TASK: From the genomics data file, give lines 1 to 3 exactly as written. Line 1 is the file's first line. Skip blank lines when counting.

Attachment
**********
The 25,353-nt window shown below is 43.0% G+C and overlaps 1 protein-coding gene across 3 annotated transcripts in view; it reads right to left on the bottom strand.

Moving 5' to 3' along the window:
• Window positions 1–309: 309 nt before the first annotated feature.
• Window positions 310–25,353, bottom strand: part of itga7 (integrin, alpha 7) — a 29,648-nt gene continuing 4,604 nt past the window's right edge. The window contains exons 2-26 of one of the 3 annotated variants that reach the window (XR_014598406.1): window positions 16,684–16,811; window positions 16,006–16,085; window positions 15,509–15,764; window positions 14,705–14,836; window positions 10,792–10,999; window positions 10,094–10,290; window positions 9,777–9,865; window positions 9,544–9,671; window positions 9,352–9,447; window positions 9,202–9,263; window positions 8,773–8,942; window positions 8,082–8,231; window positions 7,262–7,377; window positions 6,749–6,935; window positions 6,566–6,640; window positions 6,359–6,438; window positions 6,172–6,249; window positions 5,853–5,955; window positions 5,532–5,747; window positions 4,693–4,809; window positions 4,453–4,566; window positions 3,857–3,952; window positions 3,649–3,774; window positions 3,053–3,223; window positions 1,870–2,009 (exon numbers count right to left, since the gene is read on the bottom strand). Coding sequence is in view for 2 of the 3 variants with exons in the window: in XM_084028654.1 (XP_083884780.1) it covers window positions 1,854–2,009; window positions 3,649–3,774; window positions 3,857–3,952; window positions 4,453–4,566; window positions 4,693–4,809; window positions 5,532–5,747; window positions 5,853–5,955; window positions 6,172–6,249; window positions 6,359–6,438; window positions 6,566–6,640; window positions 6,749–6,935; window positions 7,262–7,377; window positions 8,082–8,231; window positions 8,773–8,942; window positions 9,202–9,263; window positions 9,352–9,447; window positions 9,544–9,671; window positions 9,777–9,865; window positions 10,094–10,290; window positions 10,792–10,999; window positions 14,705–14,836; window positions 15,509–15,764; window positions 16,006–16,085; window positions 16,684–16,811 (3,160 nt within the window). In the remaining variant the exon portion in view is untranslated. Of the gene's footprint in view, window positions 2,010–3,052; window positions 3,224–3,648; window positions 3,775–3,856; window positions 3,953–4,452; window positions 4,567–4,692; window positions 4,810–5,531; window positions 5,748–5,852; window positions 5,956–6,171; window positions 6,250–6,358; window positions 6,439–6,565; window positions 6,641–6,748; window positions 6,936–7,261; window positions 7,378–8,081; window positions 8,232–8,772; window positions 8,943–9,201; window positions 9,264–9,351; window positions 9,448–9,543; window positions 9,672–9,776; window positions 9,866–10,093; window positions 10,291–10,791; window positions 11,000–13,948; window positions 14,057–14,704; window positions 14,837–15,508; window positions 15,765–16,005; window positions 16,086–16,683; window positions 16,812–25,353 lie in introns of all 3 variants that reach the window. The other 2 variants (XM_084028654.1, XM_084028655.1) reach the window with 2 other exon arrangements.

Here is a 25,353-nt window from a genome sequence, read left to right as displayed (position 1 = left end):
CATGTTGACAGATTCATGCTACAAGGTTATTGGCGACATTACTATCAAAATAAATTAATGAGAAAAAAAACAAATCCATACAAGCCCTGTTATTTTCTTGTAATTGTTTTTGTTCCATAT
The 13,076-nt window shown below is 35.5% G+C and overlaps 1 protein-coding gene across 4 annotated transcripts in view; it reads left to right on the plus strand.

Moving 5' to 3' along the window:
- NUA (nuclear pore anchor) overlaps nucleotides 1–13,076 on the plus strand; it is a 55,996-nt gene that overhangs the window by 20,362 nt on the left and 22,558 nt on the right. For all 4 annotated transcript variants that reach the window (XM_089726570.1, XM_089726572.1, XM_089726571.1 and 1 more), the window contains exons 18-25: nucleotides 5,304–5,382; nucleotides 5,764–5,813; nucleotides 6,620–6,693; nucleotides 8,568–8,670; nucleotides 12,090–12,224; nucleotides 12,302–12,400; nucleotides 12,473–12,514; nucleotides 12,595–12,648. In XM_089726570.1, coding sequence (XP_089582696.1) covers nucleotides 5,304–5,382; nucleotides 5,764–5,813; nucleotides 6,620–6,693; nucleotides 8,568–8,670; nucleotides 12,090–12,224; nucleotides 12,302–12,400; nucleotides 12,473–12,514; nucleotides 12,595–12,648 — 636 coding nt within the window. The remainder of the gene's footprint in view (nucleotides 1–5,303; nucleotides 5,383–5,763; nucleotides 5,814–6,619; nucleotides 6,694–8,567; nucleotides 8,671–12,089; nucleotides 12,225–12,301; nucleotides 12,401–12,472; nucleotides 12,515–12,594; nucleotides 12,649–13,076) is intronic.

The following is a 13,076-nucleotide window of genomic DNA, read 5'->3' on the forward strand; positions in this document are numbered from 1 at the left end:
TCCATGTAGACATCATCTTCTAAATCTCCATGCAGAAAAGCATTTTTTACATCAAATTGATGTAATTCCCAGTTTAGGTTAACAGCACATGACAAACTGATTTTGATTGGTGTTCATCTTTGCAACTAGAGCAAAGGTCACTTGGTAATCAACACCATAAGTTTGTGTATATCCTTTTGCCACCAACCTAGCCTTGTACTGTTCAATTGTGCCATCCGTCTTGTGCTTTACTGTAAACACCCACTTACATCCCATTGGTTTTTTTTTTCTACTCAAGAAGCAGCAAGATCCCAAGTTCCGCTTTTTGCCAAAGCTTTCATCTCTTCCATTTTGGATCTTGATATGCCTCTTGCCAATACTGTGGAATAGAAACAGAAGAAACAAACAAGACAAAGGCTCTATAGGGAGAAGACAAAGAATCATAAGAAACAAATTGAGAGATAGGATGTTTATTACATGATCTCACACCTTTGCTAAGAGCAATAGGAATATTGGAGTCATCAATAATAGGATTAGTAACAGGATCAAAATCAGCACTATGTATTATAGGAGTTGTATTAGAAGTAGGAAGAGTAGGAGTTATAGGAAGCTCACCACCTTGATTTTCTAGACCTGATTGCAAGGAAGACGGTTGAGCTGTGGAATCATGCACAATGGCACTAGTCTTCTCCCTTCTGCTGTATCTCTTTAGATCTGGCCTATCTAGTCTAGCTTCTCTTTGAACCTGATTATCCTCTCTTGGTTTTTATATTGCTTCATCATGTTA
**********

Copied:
The 25,353-nt window shown below is 43.0% G+C and overlaps 1 protein-coding gene across 3 annotated transcripts in view; it reads right to left on the bottom strand.

Moving 5' to 3' along the window:
• Window positions 1–309: 309 nt before the first annotated feature.